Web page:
Is Tuna Safe During Pregnancy?
Too much tuna and other fish may harm your nervous system. Find out how much fish is safe for you and baby.
Tuna is the most popular fish in the U.S., but pregnant tuna lovers have been in limbo about whether or not it's okay to indulge their craving. All fish contain traces of the toxin methyl mercury – some more than others. And high levels of mercury in the bloodstream of fetuses and young children can harm their nervous system.
The FDA had released prior guidelines about safe fish intake, but the latest recommendations finally address tuna. Women of childbearing age, pregnant and nursing women, and children may:
Eat up to 12 ounces a week of canned light tuna and other low-mercury fish, such as salmon, shrimp, catfish, pollock, and fish sticks.
Eat up to 6 ounces of fresh or canned albacore (white) tuna. They have more mercury than light tuna.
Eat up to 6 ounces of locally caught fish.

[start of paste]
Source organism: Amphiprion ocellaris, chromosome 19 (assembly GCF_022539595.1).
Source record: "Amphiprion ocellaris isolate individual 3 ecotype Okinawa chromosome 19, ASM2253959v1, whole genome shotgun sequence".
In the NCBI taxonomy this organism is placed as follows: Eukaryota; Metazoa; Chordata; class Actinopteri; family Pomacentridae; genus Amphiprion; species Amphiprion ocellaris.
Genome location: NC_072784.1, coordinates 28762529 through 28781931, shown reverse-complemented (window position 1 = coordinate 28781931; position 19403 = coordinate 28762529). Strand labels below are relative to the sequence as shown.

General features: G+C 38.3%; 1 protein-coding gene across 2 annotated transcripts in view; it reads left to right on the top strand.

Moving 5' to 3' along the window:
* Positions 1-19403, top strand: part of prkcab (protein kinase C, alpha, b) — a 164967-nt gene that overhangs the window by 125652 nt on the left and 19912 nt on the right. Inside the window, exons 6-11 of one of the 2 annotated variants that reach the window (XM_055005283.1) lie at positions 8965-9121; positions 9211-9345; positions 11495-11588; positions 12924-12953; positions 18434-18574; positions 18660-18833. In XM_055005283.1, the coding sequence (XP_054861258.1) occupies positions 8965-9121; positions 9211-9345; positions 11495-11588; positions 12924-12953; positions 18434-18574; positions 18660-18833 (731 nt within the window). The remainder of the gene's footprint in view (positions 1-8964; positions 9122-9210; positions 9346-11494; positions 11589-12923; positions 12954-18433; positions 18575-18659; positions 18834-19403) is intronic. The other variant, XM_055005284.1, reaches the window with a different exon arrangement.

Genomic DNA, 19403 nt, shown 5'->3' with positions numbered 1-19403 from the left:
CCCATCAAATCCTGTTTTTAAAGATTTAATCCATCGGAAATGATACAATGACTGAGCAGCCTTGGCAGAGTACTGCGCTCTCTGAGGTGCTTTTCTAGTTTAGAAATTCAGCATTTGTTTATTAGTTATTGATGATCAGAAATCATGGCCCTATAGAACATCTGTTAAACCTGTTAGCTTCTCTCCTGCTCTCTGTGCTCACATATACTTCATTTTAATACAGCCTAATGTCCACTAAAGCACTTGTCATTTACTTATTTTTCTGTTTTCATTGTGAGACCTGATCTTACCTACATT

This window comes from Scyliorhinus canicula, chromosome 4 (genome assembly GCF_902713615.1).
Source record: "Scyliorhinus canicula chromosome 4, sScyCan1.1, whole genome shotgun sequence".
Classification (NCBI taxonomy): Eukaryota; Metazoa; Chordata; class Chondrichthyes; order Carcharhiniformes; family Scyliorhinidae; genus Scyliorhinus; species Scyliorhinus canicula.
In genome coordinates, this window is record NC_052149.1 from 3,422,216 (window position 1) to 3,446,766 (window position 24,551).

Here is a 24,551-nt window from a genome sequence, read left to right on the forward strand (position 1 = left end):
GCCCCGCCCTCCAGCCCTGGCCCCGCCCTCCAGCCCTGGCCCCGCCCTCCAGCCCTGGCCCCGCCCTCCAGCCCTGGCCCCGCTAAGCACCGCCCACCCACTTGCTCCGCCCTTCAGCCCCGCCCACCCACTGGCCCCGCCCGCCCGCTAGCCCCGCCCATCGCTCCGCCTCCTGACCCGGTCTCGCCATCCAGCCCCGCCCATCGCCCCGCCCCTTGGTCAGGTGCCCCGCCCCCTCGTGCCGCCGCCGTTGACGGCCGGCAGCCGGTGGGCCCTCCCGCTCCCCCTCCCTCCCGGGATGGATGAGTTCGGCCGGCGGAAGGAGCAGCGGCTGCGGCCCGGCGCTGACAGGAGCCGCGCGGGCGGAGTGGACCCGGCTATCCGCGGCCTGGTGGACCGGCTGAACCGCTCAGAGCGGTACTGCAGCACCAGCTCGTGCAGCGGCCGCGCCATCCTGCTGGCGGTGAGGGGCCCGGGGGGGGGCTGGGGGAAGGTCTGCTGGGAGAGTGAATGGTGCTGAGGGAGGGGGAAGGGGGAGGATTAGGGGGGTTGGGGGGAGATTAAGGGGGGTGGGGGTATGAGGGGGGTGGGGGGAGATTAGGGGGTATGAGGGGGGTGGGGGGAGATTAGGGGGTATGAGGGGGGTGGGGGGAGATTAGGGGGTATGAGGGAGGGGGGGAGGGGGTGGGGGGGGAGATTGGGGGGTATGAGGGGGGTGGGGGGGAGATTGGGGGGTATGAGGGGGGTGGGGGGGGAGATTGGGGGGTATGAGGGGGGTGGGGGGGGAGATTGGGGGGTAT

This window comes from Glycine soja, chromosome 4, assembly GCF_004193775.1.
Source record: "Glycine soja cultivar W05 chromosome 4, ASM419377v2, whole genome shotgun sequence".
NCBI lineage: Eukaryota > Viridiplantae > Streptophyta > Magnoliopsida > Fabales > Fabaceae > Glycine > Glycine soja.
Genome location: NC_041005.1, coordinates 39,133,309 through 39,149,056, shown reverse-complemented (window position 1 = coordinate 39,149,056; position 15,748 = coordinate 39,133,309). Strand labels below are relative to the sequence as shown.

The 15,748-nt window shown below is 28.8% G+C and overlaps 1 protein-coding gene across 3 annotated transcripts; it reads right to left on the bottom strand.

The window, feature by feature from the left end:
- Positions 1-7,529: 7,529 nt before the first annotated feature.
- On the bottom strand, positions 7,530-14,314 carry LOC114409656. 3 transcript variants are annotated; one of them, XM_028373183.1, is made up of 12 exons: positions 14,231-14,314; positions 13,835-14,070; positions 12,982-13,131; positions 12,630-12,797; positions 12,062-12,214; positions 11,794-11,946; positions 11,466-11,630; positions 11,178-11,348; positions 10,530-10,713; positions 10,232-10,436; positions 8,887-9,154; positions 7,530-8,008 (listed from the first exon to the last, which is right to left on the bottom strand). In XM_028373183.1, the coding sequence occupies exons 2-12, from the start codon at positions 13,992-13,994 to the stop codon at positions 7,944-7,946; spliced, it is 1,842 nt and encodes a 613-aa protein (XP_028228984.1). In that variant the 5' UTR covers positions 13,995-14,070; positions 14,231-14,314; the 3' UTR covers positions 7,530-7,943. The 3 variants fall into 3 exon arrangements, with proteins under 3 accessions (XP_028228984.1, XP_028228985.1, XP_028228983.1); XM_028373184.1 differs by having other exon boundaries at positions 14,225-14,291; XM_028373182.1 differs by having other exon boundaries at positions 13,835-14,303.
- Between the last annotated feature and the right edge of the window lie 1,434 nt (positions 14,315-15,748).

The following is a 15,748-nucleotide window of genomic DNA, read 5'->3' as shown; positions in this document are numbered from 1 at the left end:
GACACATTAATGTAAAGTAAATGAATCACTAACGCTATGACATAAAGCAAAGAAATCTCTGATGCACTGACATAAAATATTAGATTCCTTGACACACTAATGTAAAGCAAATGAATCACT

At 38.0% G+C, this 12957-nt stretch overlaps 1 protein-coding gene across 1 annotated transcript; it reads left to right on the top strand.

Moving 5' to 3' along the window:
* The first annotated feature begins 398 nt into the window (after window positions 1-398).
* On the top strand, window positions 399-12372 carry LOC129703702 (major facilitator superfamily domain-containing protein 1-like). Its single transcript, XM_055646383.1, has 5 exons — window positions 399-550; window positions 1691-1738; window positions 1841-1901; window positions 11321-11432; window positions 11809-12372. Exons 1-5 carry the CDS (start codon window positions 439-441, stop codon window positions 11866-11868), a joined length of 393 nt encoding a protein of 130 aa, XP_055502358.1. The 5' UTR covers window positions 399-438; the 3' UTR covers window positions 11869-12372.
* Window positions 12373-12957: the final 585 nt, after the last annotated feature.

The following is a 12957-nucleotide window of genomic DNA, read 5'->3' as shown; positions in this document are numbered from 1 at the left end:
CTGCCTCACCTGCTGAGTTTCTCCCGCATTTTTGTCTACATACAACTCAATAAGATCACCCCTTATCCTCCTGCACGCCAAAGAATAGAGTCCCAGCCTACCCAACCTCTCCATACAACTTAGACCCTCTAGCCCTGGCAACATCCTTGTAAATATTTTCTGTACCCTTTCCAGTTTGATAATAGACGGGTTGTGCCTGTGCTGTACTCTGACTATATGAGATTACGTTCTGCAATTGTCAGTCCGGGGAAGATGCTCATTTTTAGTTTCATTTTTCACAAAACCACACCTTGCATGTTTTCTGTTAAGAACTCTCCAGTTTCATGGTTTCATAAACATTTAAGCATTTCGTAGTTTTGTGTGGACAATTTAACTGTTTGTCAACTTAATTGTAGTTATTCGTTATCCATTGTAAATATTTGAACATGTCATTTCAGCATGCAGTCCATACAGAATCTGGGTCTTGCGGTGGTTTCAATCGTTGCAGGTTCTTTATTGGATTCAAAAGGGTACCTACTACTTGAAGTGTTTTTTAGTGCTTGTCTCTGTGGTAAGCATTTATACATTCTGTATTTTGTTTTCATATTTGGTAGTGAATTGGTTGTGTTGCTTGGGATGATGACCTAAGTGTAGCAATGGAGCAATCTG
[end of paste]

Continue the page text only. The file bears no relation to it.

Avoid large fish, such as shark, swordfish, king mackerel, and tilefish, which have the most mercury.
“Canned tuna is a higher-risk fish, but it's safe to eat as long as it is not your main source of food and is consumed in limited quantities,” says Karen Filkins, M.D., a fellow of the American College of Medical Geneticists and member of the Teratology Society. “The risk of mercury is cumulative, so an occasional serving of tuna is not going to harm your baby." Jean Halloran, director of food policy initiatives at Consumers Union in Yonkers, N.Y, confirms that, on average, chunk-light tuna has one-third as much mercury (0.12 parts per million) as solid-white albacore (0.35 parts per million), so it is typically considered safer.
- RELATED: A Food Guide for Pregnant Women
In addition to following the FDA guidelines outlined above, Filkins says pregnant women should make sure their fish come from safe waters. “The government regulates the commercial fishing industry, so fish sold through supermarkets and restaurants is usually safe. If you want to eat fish that was not caught commercially, check with your local branch of the Environmental Protection Agency or Health Department to be sure the water it was taken from is safe,” she says.
It might also be smart to vary your intake of fish. According to Filkins, low-mercury fish is a very important part of a pregnant woman's diet. That’s because it's full of protein, omega-3 fatty acids, and other nutrients that have a protective value for the fetus and may actually counterbalance the effects of mercury and other contaminants in the environment.